The present study aimed to assess the distribution of the clb gene cluster among E. coli strains randomly chosen from the Japan Collection of Microorganisms, with genotyping of the gene cluster. To evaluate the association between presence of the cluster and genotoxicity, we examined the genotoxicity/clastogenicity of these E. coli strains in rodent cells using the in vitro micronucleus (MN) test. Using the umu test, DNA damage in a bacterial tester strain treated with crude extracts of the E. coli was also evaluated.
Materials and methods
E. coli strains and genotyping
Six E. coli strains (Escherichia coli (Migula 1895) Castellani and Chalmers 1919) were randomly chosen and purchased from the Japan Collection of Microorganisms at the microbe division of the RIKEN BioResource Research Center (Tsukuba, Japan), which is participating in the National BioResource Project of the MEXT, Japan. E. coli Nissle 1917 strain was obtained from Mutaflor, Ardeypharm, GmbH. (Herdecke, Germany), and used as a clb+ strain . The host tester strain E. coli ZA227 used in the umu test was kindly supplied by Dr. Mie Watanabe-Akanuma (Institute of Environmental Toxicology, Tokyo, Japan). PCR analysis and electrophoresis for genotyping of the clb+ gene cluster was carried out with the oligonucleotide primers, as previously reported . For genome analysis with next-generation sequencing, the E. coli genomic DNA was purified with MonoFas DNA Purification Kit V (GL Sciences In., Tokyo, Japan). Library construction and paired-end sequencing were carried out using the Miseq (Illumina Inc., San Diego, CA, U.S.A) with the Miseq reagent kits v2 (300 cycles). The raw sequence data were mapped by the HISAT2 program (ver. 2.1.0, Johns Hopkins University, Baltimore, MD, U.S.A) to the genome of Nissle1917 (GCA_000714595.1) as a reference sequence. The mapped files were converted to bam files by using SAMtools (ver1.9, http://www.htslib.org), and the read coverages were generated by StringTie (ver1.3.5, Johns Hopkins University) and the heatmap was constructed using the CIMminer program (National Cancer Institute, Bethesda, MD. U.S.A).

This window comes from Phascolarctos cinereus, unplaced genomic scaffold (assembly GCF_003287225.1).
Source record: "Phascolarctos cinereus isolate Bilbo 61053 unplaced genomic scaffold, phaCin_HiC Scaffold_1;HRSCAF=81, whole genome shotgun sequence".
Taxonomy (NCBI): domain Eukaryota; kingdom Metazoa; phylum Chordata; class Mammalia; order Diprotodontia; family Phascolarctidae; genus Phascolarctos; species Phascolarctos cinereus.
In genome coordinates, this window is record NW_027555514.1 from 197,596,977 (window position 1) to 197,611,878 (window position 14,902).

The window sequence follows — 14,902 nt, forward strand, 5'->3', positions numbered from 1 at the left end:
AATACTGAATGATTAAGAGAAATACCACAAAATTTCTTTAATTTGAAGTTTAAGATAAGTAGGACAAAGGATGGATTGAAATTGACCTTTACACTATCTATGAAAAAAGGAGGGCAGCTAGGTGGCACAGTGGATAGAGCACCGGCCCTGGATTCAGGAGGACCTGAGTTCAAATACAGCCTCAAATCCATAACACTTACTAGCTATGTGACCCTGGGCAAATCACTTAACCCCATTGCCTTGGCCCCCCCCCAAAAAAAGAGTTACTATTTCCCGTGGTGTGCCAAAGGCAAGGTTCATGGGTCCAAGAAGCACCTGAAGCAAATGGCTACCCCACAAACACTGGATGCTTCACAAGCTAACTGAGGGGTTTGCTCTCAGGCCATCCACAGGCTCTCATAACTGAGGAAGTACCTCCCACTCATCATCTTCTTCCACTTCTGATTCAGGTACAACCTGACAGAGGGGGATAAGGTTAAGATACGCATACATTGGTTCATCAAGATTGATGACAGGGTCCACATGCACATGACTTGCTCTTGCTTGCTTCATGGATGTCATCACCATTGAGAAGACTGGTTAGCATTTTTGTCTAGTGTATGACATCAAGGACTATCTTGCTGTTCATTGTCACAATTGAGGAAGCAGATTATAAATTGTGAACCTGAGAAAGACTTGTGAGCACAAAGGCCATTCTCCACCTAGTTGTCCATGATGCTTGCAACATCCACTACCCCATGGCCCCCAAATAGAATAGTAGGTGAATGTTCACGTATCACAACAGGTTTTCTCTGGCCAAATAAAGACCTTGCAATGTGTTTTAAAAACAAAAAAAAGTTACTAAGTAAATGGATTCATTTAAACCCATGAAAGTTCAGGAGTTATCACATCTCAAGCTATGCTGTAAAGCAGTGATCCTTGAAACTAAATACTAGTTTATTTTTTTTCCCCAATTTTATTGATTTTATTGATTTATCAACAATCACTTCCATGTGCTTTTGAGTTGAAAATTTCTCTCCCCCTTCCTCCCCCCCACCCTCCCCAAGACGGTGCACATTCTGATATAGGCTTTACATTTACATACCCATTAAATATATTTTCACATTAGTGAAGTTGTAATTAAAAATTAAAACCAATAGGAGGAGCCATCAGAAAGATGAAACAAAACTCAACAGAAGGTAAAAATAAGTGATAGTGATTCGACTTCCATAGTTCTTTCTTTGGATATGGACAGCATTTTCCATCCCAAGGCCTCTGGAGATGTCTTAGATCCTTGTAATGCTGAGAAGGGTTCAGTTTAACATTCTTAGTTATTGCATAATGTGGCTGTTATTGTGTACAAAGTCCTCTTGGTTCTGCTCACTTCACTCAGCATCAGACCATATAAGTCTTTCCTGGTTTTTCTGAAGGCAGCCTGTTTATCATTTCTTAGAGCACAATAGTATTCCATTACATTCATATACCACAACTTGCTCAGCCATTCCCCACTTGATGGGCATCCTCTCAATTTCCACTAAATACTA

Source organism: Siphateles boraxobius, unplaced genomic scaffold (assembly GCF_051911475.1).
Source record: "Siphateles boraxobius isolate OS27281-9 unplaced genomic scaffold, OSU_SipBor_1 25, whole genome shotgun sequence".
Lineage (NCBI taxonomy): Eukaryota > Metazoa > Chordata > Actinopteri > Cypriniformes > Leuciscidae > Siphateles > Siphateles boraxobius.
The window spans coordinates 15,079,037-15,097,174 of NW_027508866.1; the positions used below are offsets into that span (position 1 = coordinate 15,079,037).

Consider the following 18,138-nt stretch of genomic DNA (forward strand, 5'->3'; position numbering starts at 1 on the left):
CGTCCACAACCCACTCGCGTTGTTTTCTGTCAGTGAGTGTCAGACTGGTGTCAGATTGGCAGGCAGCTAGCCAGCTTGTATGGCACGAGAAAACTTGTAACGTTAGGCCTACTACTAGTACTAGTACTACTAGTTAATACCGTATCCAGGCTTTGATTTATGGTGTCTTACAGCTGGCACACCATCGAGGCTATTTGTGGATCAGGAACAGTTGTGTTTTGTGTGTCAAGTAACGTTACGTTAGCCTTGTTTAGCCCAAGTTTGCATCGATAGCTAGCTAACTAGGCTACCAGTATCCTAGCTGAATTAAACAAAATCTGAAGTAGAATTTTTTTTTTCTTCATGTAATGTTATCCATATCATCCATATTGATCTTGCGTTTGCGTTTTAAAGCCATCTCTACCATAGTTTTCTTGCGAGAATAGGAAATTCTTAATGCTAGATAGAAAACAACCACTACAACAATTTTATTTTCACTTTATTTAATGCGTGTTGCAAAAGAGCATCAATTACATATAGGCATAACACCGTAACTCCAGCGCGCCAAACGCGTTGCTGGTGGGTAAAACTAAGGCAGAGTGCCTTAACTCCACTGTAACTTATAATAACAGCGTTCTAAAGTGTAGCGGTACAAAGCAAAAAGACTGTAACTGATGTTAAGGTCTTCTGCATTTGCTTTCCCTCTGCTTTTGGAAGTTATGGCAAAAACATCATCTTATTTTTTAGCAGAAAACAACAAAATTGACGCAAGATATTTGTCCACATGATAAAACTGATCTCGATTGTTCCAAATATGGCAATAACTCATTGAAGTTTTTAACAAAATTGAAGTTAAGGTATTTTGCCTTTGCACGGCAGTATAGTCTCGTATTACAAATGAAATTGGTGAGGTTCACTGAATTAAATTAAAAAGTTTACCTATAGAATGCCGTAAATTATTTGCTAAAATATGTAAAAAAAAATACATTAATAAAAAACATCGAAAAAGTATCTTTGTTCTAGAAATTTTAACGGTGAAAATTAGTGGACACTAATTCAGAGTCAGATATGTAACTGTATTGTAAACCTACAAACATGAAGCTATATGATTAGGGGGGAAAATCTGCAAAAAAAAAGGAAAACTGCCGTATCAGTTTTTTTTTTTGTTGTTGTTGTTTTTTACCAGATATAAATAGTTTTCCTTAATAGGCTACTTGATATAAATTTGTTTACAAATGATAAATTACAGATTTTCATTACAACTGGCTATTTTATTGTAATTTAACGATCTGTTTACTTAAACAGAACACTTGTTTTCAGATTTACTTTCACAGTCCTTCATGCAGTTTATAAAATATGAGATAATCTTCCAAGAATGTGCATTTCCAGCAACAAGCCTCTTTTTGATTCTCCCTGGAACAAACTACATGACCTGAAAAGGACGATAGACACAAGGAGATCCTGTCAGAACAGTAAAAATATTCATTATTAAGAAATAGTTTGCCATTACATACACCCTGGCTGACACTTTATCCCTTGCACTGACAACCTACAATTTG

Infection and in vitro micronucleus test